Harley Davidson

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Sportster With the exception of the street-going XR1000 of the 1980s, all Sportsters made for street use have the prefix XL in their model designation. For the Sportster Evolution engines used since the mid 1980s, there have been two sizes of Sportster Evolution engine. Motorcycles with the smaller engine are designated XL883, while those with the larger engine were initially designated XL1100. When the size of the larger engine was increased from 1,100 cc to 1,200 cc, the designation was changed from XL1100 to XL1200. Subsequent letters in the designation refer to model variations within the sportster range, eg. the XL883C refers to an 883 cc Sportster with cruiser or custom styling, while the XL1200S designates the now-discontinued 1200 Sportster Sport

Introduced in 1957, the Sportster is the longest-running model family in the Harley-Davidson lineup. They were conceived as racing motorcycles, and were popular on dirt and flat-track race courses through the 1960s and '70s. Smaller and lighter than the other Harley models, contemporary Sportsters make use of 883 or 1,200 cc Evolution engines and, though often modified, remain similar in appearance to their racing ancestors.

Up until the 2003 model year, the engine on the Sportster was rigidly mounted to the frame. The 2004 Sportster had a new frame accommodating a rubber-mounted engine. Although this made the bike heavier and reduced the available lean angle, it reduced the amount of vibration transmitted to the frame and the rider.[2] The rubber mounted engine provides a significantly smoother ride for rider and passenger. For a bike which isn't really thought of for long rides or trips, the smoother ride allows for this opportunity.

In 2007, Harley Davidson celebrated the 50th anniversary of the Sportster and produced a collectors' edition called the XL50 1200 Custom, of which only 2000 were made for sale world wide. Each motorcycle is individually numbered and the colors came in two colours, Mirage Pearl Orange and Vivid Black. Also introduced to the Sportster family in the 2007 model year was electronic fuel injection. The XL1200N (Nightster) was introduced midway through the 2007 model year. Compared to the other models in the XL line up, the 1200N sits lower and is blacked out with very little chrome. It has a bobbed front and rear fender and a side-mounted license plate.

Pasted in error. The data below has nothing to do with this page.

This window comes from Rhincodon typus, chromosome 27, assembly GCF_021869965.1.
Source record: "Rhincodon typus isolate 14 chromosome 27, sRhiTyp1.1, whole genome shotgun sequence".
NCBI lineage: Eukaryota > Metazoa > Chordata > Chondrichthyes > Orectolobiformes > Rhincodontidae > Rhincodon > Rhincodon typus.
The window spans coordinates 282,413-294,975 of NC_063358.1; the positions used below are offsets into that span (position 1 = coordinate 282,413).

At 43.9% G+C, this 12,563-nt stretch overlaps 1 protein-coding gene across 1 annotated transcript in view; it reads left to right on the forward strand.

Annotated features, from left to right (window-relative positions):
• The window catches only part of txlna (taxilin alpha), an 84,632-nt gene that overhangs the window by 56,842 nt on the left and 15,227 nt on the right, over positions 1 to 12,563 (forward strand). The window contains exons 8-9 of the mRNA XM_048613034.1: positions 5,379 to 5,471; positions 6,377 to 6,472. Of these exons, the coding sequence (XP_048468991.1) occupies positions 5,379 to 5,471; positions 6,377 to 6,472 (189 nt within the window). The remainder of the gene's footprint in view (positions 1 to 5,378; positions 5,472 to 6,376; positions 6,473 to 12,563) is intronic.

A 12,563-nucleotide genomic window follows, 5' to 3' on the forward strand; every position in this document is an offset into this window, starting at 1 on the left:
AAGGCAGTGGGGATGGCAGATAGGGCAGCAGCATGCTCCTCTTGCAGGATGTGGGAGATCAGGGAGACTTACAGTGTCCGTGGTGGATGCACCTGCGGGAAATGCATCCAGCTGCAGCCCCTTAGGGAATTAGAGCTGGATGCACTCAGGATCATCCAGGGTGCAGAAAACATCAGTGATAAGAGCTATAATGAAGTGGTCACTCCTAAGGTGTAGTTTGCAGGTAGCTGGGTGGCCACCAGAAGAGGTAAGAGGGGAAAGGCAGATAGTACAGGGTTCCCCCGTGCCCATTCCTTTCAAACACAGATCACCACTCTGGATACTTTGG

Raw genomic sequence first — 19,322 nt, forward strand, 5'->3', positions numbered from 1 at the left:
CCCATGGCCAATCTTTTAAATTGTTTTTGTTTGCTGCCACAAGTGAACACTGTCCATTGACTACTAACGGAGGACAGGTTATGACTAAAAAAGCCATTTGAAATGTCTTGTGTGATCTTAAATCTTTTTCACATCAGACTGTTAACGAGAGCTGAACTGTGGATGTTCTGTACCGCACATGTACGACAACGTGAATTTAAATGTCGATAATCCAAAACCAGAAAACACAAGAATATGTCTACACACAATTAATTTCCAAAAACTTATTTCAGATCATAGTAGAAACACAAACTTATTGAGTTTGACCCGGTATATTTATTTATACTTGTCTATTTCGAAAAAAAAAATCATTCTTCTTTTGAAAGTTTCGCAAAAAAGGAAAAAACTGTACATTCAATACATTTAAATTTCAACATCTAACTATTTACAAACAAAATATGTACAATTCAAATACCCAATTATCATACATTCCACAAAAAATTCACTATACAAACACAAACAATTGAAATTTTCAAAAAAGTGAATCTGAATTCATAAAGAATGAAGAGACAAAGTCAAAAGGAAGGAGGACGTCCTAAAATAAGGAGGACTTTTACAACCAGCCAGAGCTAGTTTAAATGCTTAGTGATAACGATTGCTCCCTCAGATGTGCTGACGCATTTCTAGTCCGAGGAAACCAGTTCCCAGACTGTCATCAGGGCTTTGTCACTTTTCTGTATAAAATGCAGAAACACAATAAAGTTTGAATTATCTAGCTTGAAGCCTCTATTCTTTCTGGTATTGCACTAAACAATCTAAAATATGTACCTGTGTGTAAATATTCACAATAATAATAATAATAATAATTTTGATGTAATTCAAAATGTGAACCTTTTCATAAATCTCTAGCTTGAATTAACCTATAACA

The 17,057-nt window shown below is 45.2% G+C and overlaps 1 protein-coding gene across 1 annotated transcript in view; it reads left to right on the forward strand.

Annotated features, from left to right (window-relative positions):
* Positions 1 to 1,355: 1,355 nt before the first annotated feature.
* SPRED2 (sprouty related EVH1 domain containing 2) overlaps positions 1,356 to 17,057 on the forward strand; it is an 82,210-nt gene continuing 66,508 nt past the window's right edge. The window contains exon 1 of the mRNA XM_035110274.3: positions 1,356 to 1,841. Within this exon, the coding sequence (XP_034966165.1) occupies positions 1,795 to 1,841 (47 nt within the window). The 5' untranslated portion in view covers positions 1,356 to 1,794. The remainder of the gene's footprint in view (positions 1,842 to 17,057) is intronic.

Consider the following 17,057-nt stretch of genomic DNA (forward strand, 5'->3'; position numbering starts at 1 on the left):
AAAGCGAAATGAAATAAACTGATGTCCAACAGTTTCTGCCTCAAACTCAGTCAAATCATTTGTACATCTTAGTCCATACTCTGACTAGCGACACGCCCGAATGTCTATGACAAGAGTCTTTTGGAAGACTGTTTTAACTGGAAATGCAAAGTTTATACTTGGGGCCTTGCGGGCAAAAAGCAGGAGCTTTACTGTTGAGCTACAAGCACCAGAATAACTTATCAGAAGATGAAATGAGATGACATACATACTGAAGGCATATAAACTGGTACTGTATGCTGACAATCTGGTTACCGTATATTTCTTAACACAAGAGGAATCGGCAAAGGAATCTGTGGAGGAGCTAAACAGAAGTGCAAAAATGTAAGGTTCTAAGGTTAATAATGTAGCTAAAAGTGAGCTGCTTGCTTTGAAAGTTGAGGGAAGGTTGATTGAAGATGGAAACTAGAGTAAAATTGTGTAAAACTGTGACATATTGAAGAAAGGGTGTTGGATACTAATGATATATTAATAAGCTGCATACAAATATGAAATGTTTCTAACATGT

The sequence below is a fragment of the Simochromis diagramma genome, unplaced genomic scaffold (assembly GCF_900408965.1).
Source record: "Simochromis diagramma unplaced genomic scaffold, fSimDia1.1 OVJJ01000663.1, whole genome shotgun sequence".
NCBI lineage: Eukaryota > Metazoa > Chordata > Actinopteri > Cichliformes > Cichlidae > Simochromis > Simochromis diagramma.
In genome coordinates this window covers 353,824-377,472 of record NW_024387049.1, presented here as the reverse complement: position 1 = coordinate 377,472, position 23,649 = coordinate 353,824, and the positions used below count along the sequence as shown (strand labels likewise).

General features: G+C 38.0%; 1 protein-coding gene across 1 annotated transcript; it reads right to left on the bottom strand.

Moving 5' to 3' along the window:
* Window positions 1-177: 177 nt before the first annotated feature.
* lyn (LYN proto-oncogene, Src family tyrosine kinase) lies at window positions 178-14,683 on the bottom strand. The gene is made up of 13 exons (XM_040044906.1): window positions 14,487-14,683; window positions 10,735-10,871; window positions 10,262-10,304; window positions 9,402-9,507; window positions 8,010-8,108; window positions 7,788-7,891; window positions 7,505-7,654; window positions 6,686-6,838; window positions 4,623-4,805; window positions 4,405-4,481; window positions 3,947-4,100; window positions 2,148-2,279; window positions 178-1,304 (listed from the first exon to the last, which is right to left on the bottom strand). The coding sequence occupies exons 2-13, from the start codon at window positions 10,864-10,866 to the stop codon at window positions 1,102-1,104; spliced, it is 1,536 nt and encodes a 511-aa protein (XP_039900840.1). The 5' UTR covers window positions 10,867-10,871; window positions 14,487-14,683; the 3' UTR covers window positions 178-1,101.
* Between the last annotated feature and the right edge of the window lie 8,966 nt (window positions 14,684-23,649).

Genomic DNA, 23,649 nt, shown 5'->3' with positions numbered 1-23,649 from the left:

The beginning

The company considers 1903 to be its year of founding, though the Harley-Davidson enterprise could be considered to have started in 1901 when William S. Harley, age 21, drew up plans for a small engine that displaced 7.07 cubic inches (116 cc) and had four-inch flywheels. The engine was designed for use in a regular pedal-bicycle frame.

Over the next two years Harley and his boyhood friend Arthur Davidson labored on their motor-bicycle using the northside machine shop of their friend Henry Melk. It was finished in 1903 with the help of Arthur's brother, Walter Davidson. Upon completion the boys found their power-cycle unable to conquer Milwaukee's modest hills without pedal assistance. Will Harley and the Davidsons quickly wrote off their first motor-bicycle as a valuable learning experiment.

Work was immediately begun on a new and improved machine. This first "real" Harley-Davidson motorcycle had a bigger engine of 24.74 cubic inches (405 cc) with 9-3/4 inch flywheels weighing 28 pounds. The machine's advanced loop-frame was similar to the 1903 Milwaukee Merkel motorcycle. They also got help with their new engine from outboard motor pioneer Ole Evinrude. Elder brother William A. Davidson also lent a hand.